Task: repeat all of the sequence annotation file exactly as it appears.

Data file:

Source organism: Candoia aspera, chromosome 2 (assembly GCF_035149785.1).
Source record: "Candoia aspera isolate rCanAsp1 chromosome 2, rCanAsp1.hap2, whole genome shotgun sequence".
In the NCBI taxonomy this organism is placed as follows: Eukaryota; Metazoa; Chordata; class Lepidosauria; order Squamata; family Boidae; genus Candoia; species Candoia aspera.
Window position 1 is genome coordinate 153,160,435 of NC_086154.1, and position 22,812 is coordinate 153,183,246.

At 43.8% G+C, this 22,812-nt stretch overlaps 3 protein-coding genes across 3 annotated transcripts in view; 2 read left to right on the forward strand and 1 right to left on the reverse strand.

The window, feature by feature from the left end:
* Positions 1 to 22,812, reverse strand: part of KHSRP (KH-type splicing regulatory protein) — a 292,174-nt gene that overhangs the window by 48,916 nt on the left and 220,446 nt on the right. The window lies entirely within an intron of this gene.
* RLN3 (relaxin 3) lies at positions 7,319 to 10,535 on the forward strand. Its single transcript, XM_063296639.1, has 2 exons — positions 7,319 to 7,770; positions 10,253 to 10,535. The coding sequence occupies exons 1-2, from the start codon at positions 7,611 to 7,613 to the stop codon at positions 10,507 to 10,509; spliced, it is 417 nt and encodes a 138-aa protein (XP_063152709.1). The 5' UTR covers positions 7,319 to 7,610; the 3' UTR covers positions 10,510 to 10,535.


Source organism: Candoia aspera, chromosome 2 (assembly GCF_035149785.1).
Source record: "Candoia aspera isolate rCanAsp1 chromosome 2, rCanAsp1.hap2, whole genome shotgun sequence".
In the NCBI taxonomy this organism is placed as follows: Eukaryota; Metazoa; Chordata; class Lepidosauria; order Squamata; family Boidae; genus Candoia; species Candoia aspera.
Window position 1 is genome coordinate 153,160,435 of NC_086154.1, and position 22,812 is coordinate 153,183,246.

At 43.8% G+C, this 22,812-nt stretch overlaps 3 protein-coding genes across 3 annotated transcripts in view; 2 read left to right on the forward strand and 1 right to left on the reverse strand.

The window, feature by feature from the left end:
* Positions 1 to 22,812, reverse strand: part of KHSRP (KH-type splicing regulatory protein) — a 292,174-nt gene that overhangs the window by 48,916 nt on the left and 220,446 nt on the right. The window lies entirely within an intron of this gene.
* RLN3 (relaxin 3) lies at positions 7,319 to 10,535 on the forward strand. Its single transcript, XM_063296639.1, has 2 exons — positions 7,319 to 7,770; positions 10,253 to 10,535. The coding sequence occupies exons 1-2, from the start codon at positions 7,611 to 7,613 to the stop codon at positions 10,507 to 10,509; spliced, it is 417 nt and encodes a 138-aa protein (XP_063152709.1). The 5' UTR covers positions 7,319 to 7,610; the 3' UTR covers positions 10,510 to 10,535.